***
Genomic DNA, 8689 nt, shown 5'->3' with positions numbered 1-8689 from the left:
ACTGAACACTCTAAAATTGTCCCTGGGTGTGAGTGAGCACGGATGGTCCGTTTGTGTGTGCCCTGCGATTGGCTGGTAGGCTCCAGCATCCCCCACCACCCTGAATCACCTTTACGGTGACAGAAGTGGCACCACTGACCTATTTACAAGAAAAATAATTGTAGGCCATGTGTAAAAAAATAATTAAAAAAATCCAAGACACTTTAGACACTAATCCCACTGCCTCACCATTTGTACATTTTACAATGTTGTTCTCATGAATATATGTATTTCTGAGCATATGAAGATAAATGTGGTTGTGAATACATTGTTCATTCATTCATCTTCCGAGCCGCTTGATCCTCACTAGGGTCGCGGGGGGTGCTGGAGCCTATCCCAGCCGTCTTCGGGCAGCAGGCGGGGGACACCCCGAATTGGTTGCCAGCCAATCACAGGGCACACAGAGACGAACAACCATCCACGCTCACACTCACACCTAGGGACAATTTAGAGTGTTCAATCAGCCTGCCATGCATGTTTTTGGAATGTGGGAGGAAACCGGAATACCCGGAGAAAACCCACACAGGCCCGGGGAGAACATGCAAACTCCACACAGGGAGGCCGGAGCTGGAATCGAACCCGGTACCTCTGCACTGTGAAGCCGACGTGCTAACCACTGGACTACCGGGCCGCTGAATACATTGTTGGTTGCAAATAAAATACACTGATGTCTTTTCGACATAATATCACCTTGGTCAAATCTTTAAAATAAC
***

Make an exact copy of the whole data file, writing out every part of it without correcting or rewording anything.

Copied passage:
Genomic DNA, 8689 nt, shown 5'->3' with positions numbered 1-8689 from the left:
ACTGAACACTCTAAAATTGTCCCTGGGTGTGAGTGAGCACGGATGGTCCGTTTGTGTGTGCCCTGCGATTGGCTGGTAGGCTCCAGCATCCCCCACCACCCTGAATCACCTTTACGGTGACAGAAGTGGCACCACTGACCTATTTACAAGAAAAATAATTGTAGGCCATGTGTAAAAAAATAATTAAAAAAATCCAAGACACTTTAGACACTAATCCCACTGCCTCACCATTTGTACATTTTACAATGTTGTTCTCATGAATATATGTATTTCTGAGCATATGAAGATAAATGTGGTTGTGAATACATTGTTCATTCATTCATCTTCCGAGCCGCTTGATCCTCACTAGGGTCGCGGGGGGTGCTGGAGCCTATCCCAGCCGTCTTCGGGCAGCAGGCGGGGGACACCCCGAATTGGTTGCCAGCCAATCACAGGGCACACAGAGACGAACAACCATCCACGCTCACACTCACACCTAGGGACAATTTAGAGTGTTCAATCAGCCTGCCATGCATGTTTTTGGAATGTGGGAGGAAACCGGAATACCCGGAGAAAACCCACACAGGCCCGGGGAGAACATGCAAACTCCACACAGGGAGGCCGGAGCTGGAATCGAACCCGGTACCTCTGCACTGTGAAGCCGACGTGCTAACCACTGGACTACCGGGCCGCTGAATACATTGTTGGTTGCAAATAAAATACACTGATGTCTTTTCGACATAATATCACCTTGGTCAAATCTTTAAAATAAC